Friday, September 26, 2014

Heading in the Right Direction

So very long ago, a jiu-jitsu master started taking karate in Japan. These were the early days of karate in Japan, as it had recently been imported from Okinawa. He was one of the fasted promoted to black belt ever. His understanding of martial technique, science, and the importance of skill was unsurpassed.

Soon, the head karate instructor, Gichin Funakoshi, advised the jiu-jitsu master to go to Okinawa and study with Funakoshi's instructors. And so he did.

Hironori Ohtsuka, eventually founded Wado-Ryu - one of the four original styles of karate. In doing so, he departed from many practices the other schools. He also incorporated many more training drills than other styles - and drills above and beyond the kata performed elsewhere. At the time, the drills were novel: the latest and greatest way to get students ready for self defense.

As time passed, and knowledge increased, and availability of information eventually went global, these training drills came to look old-fashioned. Indeed, there are few Wado practitioners today who will argue vehemently the self-defense worthiness of these drills. Most admit they are done simply for the sake of tradition.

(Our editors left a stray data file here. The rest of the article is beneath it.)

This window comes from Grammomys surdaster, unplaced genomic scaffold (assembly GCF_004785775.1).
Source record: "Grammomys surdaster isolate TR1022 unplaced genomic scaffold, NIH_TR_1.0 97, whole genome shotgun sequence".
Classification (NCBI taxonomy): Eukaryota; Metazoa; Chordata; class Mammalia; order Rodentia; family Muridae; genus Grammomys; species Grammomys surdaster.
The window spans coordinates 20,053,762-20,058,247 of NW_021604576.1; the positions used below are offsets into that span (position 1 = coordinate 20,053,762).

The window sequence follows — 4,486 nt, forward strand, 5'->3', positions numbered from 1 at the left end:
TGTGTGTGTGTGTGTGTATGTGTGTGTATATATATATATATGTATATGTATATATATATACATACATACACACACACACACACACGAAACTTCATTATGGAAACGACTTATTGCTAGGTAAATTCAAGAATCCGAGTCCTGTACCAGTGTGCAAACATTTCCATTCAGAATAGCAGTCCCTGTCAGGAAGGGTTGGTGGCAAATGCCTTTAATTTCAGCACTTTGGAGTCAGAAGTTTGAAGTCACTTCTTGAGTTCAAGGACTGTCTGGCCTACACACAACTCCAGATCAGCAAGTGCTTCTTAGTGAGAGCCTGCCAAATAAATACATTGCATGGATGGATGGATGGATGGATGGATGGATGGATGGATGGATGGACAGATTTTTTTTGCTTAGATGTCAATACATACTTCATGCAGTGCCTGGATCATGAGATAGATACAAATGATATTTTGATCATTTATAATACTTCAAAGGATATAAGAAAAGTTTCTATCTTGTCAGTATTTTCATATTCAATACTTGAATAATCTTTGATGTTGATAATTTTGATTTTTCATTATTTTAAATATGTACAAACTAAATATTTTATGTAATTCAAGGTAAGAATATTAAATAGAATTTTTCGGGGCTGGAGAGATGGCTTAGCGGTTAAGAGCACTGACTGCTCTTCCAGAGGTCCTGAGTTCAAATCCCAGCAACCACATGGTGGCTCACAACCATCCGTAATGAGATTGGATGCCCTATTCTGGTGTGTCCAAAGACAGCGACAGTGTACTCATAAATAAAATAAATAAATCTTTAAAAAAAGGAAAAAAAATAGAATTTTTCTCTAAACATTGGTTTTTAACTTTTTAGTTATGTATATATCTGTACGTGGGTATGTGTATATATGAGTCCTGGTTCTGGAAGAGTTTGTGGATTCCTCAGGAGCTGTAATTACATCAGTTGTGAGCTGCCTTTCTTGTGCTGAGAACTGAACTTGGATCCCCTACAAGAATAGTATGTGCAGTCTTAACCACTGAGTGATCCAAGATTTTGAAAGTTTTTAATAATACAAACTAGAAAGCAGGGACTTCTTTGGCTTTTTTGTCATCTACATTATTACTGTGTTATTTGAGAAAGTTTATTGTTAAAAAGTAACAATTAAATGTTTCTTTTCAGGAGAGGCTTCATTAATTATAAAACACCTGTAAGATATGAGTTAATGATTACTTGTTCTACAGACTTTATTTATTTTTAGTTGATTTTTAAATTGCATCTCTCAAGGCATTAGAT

Tradition for tradition's sake is perfectly fine. For those of us who prefer to stay current, and have our skills be practical and applicable today, we must adopt new training methods.

In his book Wado Ryu Karate, Ohtsuka listed only nine kata as being necessary. Pinan I - V, Kushanku, Naihanchi, Seishan, and Chinto. There are other kata adopted into Wado, but they are more for tournament use or individual study than for anything else. This minimalist approach is what is needed in a modern Wado Ryu school. It is also the same mindset needed for self defense drills, etc.

We know that karate can be extremely useful for MMA and self defense (when properly trained). So why shouldn't modern training methods reflect that?

That said, five new Ippon Kumite (one-step sparring) and five new Goshinjitsu (self defense) have been developed. None involve more than three techniques. All of the techniques are basic, and essential. When combined with proper instruction on balance, weight shift, body shifting (taisabaki), distance (ma-ai), these techniques will give the student excellent self defense ability.

More to come...

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